Based on reported cases we fit and functions to make predictions into the near future. More info and explanation

Cases | Exponential prediction | Logistic prediction | |
---|---|---|---|

2020-03-27 | 50,871 | 49,302 | 50,640 |

2020-03-28 | 57,695 | 57,401 | 56,439 |

2020-03-29 | 62,095 | 66,832 | 62,133 |

2020-03-30 | 77,812 | 67,589 | |

2020-03-31 | 90,596 | 72,698 | |

2020-04-01 | 105,480 | 77,377 | |

2020-04-02 | 122,810 | 81,579 | |

2020-04-03 | 142,986 | 85,285 |

The blue bar describes the reported cases. They are used to fit two functions using statistical-mathematical methods so that the distance between the function and the data is minimal. The red curve is an exponential function, uncontrolled growth would follow this course. The purple curve is a logistic function ( S-shaped). Here, an initial part with exponential growth is followed by a decline, which is what was observed in China.

Nobody knows what the outcome of future cases will be. Even if a turning point were to be reached, the expected cases would continue to rise thereafter, only more slowly than with the exponential function. But every estimate is inaccurate and the number of data points is limited. Therefore, the results can only be interpreted using confidence intervals (box above). Only values outside of these shaded areas show a statistically significant deviation. In general, any function can be fitted to the data. Whether a function matches and follows the data can be assessed by a so-called quality of fit. In the following, a linear and a exponential function was fitted to example data.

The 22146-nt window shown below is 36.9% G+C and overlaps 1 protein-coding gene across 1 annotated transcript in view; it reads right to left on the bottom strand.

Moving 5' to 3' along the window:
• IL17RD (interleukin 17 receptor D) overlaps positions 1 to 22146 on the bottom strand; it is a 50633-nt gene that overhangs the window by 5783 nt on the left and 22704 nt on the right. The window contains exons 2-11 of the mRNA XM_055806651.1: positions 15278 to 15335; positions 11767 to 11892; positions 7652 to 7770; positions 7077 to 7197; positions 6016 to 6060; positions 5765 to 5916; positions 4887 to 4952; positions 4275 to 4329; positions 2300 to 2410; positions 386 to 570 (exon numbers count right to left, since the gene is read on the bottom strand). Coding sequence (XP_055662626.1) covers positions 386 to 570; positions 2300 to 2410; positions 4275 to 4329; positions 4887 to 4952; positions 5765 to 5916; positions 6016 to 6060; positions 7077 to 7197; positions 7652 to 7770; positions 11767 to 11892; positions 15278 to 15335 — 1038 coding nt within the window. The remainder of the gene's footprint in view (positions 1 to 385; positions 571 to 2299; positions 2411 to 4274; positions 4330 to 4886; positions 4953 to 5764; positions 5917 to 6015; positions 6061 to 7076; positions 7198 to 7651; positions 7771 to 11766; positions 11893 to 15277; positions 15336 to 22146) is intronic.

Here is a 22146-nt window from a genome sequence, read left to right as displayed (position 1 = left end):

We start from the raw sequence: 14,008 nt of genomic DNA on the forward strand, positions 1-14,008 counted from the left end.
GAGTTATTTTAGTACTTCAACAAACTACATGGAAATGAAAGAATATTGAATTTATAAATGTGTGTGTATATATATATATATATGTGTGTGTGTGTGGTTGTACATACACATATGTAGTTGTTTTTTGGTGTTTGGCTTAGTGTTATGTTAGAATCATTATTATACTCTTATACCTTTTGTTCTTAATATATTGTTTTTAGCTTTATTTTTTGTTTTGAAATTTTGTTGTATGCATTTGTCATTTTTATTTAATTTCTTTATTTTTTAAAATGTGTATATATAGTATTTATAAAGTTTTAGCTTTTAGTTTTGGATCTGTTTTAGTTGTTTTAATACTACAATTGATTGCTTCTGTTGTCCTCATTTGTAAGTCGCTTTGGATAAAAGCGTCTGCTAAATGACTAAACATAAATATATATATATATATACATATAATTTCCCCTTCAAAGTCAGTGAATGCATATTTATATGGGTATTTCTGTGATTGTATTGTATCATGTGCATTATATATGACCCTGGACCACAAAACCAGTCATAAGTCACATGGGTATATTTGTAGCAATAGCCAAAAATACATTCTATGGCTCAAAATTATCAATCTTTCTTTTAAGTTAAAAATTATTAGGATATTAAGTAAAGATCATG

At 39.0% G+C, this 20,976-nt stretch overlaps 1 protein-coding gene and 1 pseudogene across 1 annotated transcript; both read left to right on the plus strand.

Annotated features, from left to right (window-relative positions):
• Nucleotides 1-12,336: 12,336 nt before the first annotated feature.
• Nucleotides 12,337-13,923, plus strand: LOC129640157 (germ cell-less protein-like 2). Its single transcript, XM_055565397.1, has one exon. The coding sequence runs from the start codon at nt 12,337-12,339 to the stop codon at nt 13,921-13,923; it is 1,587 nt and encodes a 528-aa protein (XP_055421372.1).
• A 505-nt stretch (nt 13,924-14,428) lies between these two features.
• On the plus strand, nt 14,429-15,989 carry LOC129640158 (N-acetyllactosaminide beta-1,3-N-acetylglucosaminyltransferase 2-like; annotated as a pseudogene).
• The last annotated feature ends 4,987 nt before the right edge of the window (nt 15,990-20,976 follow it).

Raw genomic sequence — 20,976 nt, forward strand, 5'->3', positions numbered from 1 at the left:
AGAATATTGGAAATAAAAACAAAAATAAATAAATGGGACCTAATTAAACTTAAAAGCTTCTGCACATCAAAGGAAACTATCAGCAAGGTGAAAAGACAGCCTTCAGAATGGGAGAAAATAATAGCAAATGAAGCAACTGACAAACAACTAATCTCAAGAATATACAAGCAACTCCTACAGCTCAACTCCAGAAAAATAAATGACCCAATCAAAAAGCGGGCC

You can see with the naked eye that the exponential function follows the data better. In other words, the exponential model is better suited to describe the data. This can also be expressed by the quality of fit (97 compared to 77 percent for the linear fit).

Data is updated automatically as reported by
Johns Hopkins University. Last update: 3/29/20.

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